And so that’s what’s going to happen. So if you want to make sure, make your hunger more predictable, then you can start to eat at the same times every day or within I don’t know, breakfast between seven and nine lunch between 12 and one dinner between six and eight, whatever it is, have these ranges of time.

So you can predict when you’re going to be hungry so you can make sure you have food available and do your best to. To diminish it as much as possible. 

Mike Matthews: Yep. That works. That works well for even if you’re following a type of fasting routine, what are your guys thoughts on that though? I get asked about it all the time and I guess I probably answer, I give my answer once a month or so.

It’s just still such a phenomenon. 

Mike Vacanti: Yeah. It depends on what type of fasting we’re talking about. My mind immediately goes to a lean gains Martin Burkin, 16, eight, just a, because probably because it’s how I would get breakfast introduced to it. It’s like skip breakfast, have a coffee, get your shit done in the morning.

You don’t need to be eating. I think he used some kind of hungry, like a lion analogy that really stuck. And that form of. Skipping a meal so that you can have more calories later in the day, more calories if you’re gonna go out to dinner, be social it’s just easier to follow that form of of fasting for fat loss for people who want to.

I haven’t seen people successful in the long term with these long term fasts for fat loss. I’ve seen longer term fast for Jordan. I actually talked about this on a podcast not that long ago, spiritual reasons or whether it’s just do something different, difficult or sacrificial, but not for your physical health fasting, but trying to fast for 36 plus hours.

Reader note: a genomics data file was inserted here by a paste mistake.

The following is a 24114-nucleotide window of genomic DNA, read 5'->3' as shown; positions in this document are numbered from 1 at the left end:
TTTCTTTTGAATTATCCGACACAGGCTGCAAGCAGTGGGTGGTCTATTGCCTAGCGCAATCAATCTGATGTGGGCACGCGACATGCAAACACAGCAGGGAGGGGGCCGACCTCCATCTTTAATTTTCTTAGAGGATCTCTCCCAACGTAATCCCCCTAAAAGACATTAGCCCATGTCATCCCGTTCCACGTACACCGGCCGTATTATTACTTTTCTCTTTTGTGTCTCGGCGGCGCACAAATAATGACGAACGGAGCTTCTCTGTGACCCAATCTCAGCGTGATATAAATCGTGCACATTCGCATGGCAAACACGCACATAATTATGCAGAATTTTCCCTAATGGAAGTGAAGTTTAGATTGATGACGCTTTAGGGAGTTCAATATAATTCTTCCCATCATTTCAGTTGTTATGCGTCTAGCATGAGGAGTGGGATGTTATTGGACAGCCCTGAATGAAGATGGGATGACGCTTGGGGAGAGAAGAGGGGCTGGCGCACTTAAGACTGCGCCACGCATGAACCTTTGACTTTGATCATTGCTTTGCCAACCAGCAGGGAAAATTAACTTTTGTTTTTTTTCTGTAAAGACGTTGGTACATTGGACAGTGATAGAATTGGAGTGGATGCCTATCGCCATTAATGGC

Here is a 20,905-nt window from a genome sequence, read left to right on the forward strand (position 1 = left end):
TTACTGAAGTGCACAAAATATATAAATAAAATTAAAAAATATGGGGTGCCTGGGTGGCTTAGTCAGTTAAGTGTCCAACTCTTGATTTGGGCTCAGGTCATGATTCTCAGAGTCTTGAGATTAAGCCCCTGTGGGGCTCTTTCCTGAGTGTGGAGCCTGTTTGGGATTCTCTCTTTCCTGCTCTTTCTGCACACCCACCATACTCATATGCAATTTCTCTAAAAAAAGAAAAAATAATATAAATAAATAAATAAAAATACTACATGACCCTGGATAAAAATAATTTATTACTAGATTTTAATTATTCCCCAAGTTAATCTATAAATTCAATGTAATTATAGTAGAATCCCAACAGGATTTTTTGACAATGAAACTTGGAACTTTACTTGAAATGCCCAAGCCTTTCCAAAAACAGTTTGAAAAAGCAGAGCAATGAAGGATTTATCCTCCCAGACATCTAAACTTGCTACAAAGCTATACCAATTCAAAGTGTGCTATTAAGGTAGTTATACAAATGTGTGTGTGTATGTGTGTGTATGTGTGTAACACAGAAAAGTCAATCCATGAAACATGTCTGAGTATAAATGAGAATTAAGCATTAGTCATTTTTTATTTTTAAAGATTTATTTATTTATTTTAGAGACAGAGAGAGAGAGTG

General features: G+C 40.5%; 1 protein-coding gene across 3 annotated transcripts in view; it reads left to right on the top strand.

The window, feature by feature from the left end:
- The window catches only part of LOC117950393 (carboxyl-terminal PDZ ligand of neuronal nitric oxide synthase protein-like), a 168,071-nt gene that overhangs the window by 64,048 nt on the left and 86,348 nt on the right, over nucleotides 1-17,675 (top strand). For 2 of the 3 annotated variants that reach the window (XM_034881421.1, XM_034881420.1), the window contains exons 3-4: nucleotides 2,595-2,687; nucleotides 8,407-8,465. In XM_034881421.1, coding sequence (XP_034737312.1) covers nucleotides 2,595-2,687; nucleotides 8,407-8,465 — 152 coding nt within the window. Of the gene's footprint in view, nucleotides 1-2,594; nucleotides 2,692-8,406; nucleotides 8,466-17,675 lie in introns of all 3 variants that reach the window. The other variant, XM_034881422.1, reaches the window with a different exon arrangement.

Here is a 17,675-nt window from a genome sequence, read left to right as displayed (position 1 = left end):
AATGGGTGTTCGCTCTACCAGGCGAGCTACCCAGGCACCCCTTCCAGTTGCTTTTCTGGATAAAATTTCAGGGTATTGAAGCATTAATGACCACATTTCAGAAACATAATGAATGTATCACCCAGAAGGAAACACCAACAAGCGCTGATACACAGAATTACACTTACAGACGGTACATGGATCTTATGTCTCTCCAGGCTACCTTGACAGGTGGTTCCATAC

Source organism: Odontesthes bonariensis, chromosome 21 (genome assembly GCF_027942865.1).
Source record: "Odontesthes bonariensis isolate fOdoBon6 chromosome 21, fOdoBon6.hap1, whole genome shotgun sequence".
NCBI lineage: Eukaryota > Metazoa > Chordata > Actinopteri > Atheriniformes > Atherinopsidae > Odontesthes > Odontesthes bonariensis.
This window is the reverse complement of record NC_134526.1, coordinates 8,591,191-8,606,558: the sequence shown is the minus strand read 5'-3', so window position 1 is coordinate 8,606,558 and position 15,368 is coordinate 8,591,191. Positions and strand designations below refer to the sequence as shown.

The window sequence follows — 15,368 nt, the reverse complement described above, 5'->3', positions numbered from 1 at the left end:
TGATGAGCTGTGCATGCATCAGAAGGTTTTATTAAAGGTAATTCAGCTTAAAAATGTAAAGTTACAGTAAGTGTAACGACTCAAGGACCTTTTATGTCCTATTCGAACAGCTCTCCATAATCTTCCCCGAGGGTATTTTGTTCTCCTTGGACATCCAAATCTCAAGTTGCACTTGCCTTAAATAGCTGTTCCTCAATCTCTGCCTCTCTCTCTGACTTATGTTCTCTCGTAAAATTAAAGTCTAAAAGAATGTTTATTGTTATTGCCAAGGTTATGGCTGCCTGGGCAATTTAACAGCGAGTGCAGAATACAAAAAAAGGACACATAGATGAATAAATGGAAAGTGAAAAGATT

Because you want to lose body fat, like it, it it leads most people to a bad relationship with food to a real binge restrict mindset. So for people who want to skip breakfast, great. Do it. I have way more bro in me. I feel like then I lead on, I, at this point I’m actually like, get the extra protein dose in the morning.

Like rather than having to. protein intakes a day. And these two giant meals have three and it’s probably going to lead to over a very long period of time, slightly more muscle gain or more lean mass retention. And also just a more normal kind of like steady, sustained eating schedule. Yeah. 

Mike Matthews: Yeah.

There’s a fair amount of research now that supports that. That, that’s my position on protein time. Protein timing is if you want to maximize muscle growth. Ideally, you’re probably having 5 or 6 servings of protein per day separated by a couple of hours. And there are studies that show that is clearly better than 2, 3 maybe not, but two for sure and one without a doubt.

Jordan Syatt: We actually see this a lot in research with elderly people, but like the protein pulsing throughout the day where it’s like when you’re younger, you might be able to get away with it. But as you get older, having these consistent protein feedings throughout the day is super, super important for lean mass retention.

And I remember when I first saw that research in elderly people, I was like, Man if this is what’s happening for elderly people, then this is definitely, it definitely matters for lean mass building and retention for regardless of your age, either way. If you’re not trying to build an unbelievable amount of muscle.